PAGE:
Eleazar recounts the moment, “We were yelling for 30 minutes, and the rest of the group formed a security circle around us. But as time passed many memories of family, of my compañeros came to me. It was a lot of time and I began to think, ‘Maybe I shouldn’t be doing this. This is really risky.’ I was thinking and the tears started flowing. And when the rain came, I was relieved. But then I looked at my compañeros, and I started shouting more loudly. We were soaked.”
Eleazar and nine other riders were arrested and chained together in soaking wet clothes and spent twelve sleepless hours in detention. While detained, ICE officials constantly pressured Eleazar to provide information about his country of origin, where along the U.S.-Mexico border he had crossed, and additional personal information. He refused. Reading their shirts, a plain clothed official with his hand strategically covering the badge on his belt, approached the group. “No fear?,” he said “Of course you’re afraid”.
All ten Undocubus riders were released the next day. Eleazar noted that, “We had a group of lawyers, but it wasn’t so much because of them; it was the community, the ability to engage and mobilize the community. People were calling in from all over. So it’s thanks to the community that all the networks were activated.”
Upon their release Eleazar and his compañeros were invited to meet with DNC delegates. He recounts, “They asked the reason we did this disobedencia, and we said, ‘We are coming out of the shadows. You have to treat us with dignity, like human beings.’ Our question for Obama is what side of history do you want to be on? Do you want to be known as the president who deported more migrants than any other in history? Or do you want to be remembered as the first African-American president who helped the migrant population? We asked them to stop the deportations, stop the separation of families, to stop 287g, to stop the raids. They told us to go back to the communities and to vote. That only with voting can we get ahead. That’s all they said. That’s when I got angry. ‘That’s great,’ I said, ‘The elections are months away, and the president has had years and he hasn’t done anything. We need them to do something first. Stop the persecution, NOW’. They didn’t say anything.”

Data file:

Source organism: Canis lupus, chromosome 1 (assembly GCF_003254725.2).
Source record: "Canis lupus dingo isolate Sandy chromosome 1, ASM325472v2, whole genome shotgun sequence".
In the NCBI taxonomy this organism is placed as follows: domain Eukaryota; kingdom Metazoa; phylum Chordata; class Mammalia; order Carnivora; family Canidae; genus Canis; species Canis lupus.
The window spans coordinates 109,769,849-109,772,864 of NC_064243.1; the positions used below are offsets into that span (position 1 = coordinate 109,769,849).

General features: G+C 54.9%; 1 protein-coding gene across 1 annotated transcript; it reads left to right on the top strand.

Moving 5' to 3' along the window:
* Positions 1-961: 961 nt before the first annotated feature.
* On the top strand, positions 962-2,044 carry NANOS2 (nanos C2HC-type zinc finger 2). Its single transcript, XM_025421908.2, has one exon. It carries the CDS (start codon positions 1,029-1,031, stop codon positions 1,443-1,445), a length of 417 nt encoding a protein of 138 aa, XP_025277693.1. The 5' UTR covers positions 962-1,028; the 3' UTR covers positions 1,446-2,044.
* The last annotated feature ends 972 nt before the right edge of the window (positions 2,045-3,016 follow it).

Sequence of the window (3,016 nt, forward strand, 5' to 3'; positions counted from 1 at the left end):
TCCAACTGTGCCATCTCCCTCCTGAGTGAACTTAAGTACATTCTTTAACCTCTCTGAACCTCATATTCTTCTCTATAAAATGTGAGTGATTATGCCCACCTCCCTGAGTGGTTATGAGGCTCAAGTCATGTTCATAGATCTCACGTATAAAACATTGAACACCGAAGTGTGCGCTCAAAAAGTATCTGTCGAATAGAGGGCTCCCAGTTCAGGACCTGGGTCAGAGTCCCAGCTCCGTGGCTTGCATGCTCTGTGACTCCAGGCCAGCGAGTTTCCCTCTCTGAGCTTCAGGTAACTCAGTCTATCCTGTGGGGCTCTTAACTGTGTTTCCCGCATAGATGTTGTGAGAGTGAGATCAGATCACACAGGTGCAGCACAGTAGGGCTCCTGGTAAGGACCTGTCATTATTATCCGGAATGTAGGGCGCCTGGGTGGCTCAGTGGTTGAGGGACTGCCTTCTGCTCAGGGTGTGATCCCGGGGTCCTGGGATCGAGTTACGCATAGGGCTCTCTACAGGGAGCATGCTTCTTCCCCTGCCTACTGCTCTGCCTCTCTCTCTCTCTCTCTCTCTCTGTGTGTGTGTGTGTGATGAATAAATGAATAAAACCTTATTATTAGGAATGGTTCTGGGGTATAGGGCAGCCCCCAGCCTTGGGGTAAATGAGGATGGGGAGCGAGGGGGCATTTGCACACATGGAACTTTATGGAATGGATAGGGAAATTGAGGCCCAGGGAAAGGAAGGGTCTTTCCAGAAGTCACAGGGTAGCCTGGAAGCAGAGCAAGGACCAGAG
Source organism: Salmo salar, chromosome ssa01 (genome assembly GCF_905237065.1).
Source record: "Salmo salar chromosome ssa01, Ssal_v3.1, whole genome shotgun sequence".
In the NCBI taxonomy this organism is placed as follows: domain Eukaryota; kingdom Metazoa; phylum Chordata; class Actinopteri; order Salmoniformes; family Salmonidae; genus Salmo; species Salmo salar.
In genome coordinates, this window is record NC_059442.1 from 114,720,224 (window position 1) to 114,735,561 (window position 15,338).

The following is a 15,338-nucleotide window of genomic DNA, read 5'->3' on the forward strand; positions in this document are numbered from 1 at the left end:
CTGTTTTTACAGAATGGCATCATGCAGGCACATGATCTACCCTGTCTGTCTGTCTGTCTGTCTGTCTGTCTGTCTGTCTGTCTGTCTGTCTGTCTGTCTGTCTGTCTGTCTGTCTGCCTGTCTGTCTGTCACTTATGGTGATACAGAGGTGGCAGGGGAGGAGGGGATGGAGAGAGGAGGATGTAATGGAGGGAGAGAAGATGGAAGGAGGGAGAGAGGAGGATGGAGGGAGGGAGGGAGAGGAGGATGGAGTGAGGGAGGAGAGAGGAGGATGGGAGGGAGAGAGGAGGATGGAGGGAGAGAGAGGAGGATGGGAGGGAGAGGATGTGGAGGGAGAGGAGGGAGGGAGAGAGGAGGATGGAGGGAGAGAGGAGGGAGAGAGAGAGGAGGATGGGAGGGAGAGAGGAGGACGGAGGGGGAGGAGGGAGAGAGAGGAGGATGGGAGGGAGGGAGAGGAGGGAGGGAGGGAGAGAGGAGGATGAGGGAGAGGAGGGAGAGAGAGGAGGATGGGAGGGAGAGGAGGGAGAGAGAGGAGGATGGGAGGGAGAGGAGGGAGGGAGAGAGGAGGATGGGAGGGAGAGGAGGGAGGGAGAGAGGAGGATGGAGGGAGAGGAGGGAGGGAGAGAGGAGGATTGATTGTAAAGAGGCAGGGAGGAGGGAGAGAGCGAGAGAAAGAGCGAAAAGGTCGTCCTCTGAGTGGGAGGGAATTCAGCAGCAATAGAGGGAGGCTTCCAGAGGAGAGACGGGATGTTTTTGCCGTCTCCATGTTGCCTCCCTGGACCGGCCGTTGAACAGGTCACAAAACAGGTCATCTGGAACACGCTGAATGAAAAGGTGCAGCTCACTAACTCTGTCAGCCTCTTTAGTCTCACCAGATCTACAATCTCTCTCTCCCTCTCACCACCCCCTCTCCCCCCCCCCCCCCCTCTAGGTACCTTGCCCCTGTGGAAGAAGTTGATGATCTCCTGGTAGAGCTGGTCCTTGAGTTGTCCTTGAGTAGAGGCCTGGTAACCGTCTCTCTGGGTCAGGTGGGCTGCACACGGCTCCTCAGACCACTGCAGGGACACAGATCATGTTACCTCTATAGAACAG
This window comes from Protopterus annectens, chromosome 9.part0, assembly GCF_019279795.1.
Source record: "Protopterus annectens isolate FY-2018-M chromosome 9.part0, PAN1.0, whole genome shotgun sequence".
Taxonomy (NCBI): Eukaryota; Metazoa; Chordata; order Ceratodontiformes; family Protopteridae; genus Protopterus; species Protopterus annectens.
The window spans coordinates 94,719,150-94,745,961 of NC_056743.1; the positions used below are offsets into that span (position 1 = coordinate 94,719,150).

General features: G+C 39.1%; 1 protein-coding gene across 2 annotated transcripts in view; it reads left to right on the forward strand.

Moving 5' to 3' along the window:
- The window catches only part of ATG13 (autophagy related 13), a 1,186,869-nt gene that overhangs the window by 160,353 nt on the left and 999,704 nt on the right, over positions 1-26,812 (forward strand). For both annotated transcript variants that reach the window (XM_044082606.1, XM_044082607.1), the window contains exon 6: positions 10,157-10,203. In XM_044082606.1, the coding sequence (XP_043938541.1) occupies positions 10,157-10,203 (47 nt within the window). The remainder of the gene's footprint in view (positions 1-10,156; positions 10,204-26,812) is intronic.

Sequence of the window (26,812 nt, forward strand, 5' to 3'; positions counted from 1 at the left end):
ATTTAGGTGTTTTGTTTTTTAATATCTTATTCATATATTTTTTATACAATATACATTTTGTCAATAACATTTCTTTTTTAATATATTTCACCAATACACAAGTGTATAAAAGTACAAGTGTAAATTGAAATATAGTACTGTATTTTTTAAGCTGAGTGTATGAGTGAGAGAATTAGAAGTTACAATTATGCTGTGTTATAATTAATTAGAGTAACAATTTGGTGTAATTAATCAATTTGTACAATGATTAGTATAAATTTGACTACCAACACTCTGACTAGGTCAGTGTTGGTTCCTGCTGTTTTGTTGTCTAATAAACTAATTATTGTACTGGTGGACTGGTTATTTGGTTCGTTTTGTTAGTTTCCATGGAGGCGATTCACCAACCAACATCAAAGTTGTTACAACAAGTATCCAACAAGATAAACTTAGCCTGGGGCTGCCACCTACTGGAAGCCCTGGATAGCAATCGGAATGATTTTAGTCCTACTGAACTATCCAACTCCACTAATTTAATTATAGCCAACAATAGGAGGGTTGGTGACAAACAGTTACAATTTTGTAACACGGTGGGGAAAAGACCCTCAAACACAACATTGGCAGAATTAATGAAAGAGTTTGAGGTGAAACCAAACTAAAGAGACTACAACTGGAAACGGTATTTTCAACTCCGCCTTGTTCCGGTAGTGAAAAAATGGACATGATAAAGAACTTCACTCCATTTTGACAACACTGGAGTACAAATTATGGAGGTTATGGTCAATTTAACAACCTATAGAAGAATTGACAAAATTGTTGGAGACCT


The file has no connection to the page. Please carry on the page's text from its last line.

Over a month has passed since Eleazar’s return to Tucson, and time marches on. While Eleazar was away, two close compañeros from the Southside Worker Center were detained, along with their wives. Of the four, three have been deported and one worker remains locked up as he fights his case. SB1070’s “show me your papers” provision has been put in effect, “legalizing the racial profiling we know was already happening,” says Eleazar.
We reflect upon his reintegration and the new challenges facing community members. Eleazar states, “You have aspirations, you worry about the future generations. The only way to advance is to get involved. We need actions done by those who are affected. What happens if we unite, and lift our voices? Imagine how strong we’d be. We need to connect, to motivate through our testimonies. We also need to educate. We are missing an awareness campaign directed toward white, American people, because they’re misunderstanding the situation.”
And what is he feeling being back home? He believes, “Here in Tucson the feeling is like they are attacking us, like we’re running out of time.” The tone of our conversation takes on a new sense of urgency, one that is not echoed in national politics. Says Eleazar, “It doesn’t matter where you go, the anti-migratory laws will reach you wherever you go within this country. You can’t hide. If you leave the shadows, you’ll be able to organize with lots of other people….. because inside your community you’re going to find faith, you’re going to find hope.” “It requires sacrifice. It requires humanity. It requires vocation...this is a revolution.”
Patricia Hohl is an activist and community organizer in Tucson, AZ and is pursuing her MA at the Center for Latin American Studies at the University of Arizona. Her research interests include migration, deportation, and border militarization. She currently works with a number of local grassroots organizations including the Southside Worker's Center.